En español | With all the advertisements you see on television for performance enhancing drugs for erectile dysfunction (ED,) you'd think every male on the planet had trouble rising to the occasion. Not so. Here's everything you need to know about this and other performance issues men encounter as they get older.
See also: How sex changes for men after 50.
1. ED is common, but not inevitable. Erectile Dysfunction is "the inability to achieve or maintain an erection sufficient for satisfactory sexual performance," according to the American Urological Association. Huh? If you're not sure what that means, that's because it's pretty vague. Simply put, ED means that a man who's sober (no alcohol or other erection-impairing drugs) cannot raise an erection during sex of any kind.
Just how common is it? Landmark studies by University of Chicago researchers found that one third of men aged 50 to 64 suffer from ED. That figure jumps to approximately 44 percent for the 65 to 85 age group. So while ED is quite common in older men, more than half never develop it.
2. Some changes, however, are inevitable. Starting around age 50 (for some men, earlier), erections change — in some gradually, in others more quickly. Men lose the ability to raise erections solely from sexual fantasies. Direct fondling is necessary to raise them. When erections appear, they rise more slowly and are not as firm as they were when you first fumbled with condoms. And minor distractions, such as an ambulance siren, may cause wilting. These changes alarm many men, who jump to the conclusion that they must have ED. But if you can still raise an erection during masturbation, you don't. You have erection dissatisfaction.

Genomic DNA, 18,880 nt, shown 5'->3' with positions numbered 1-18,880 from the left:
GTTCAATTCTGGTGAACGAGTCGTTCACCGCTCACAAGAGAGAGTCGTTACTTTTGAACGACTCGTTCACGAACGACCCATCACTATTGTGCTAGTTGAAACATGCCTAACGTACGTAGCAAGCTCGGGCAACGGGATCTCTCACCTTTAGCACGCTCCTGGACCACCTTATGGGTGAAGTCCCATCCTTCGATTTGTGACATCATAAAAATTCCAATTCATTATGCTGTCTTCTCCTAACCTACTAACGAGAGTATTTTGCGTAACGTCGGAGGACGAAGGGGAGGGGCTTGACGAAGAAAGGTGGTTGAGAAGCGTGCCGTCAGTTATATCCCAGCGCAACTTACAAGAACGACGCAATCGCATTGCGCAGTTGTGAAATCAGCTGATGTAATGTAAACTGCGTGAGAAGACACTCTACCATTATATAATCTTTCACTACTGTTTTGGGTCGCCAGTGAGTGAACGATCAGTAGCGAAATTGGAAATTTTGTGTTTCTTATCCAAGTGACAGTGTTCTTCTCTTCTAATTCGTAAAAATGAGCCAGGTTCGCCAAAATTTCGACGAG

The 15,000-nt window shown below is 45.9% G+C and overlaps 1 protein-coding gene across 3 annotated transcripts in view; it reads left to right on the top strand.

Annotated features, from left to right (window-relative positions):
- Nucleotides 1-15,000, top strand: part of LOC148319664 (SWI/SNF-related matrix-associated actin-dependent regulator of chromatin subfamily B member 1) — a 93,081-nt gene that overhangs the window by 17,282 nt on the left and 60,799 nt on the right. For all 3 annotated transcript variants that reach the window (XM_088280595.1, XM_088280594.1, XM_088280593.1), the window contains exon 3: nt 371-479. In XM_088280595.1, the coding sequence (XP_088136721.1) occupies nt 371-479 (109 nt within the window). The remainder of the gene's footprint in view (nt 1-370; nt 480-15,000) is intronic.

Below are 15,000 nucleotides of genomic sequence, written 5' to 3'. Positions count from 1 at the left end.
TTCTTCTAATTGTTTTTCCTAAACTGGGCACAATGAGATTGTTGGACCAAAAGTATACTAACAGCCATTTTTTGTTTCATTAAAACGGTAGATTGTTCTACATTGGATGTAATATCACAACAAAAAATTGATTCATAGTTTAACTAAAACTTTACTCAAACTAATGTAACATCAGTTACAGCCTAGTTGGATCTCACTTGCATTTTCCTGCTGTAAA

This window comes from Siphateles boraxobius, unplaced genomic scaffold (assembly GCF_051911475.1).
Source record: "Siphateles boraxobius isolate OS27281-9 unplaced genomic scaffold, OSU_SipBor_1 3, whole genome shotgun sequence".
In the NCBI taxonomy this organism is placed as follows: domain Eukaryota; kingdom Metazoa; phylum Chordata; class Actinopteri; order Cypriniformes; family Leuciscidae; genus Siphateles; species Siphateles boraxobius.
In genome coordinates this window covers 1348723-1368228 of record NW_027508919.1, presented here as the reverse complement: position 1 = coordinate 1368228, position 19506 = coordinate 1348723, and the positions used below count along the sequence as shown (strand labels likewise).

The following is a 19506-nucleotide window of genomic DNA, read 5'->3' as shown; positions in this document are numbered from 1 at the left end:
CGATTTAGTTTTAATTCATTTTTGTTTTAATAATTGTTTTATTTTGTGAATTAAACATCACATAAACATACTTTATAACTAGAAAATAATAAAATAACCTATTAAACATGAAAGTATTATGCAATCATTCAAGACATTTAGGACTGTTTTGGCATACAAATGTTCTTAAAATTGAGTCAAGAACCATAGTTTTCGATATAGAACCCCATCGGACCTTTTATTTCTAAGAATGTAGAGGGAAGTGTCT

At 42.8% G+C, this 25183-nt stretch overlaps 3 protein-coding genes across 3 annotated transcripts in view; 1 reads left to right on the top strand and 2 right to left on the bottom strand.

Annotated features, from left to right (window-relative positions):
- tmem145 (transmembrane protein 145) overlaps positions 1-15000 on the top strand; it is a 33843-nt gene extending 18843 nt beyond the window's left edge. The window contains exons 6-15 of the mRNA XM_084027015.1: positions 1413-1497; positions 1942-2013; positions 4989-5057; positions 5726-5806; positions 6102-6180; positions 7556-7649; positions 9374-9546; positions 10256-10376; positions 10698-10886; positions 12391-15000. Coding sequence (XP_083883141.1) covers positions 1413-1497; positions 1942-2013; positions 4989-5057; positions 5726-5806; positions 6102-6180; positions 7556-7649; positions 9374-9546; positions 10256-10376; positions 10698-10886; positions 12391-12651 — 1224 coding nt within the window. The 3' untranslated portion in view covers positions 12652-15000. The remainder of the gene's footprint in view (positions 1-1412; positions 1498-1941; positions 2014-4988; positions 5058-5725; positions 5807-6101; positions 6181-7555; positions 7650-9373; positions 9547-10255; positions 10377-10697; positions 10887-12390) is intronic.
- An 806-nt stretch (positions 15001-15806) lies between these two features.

Post-50 erection changes are normal and inevitable. But some lifestyle factors can postpone or even temporarily reverse them: falling madly in love, getting in shape and making love earlier in the day when you have more energy.
Unfortunately, other factors exacerbate erection dissatisfaction: anxiety, alcohol, many other drugs, relationship problems and making love when fatigued, i.e., late at night after a long day and a big dinner with wine.
Anxiety is particularly pernicious. It triggers the fight-or-flight reflex that sends blood away from the central body, including the penis, and out to the limbs for self-defense or escape. Less blood in the central body means less blood available for erection. Erection dissatisfaction is upsetting, but try to accept it. It's normal. If you become anxious, erections become less likely.
Good ways to minimize anxiety: a hot shower before sex and during lovemaking, deep meditative breathing, a slow pace and lots of sensual touch all over.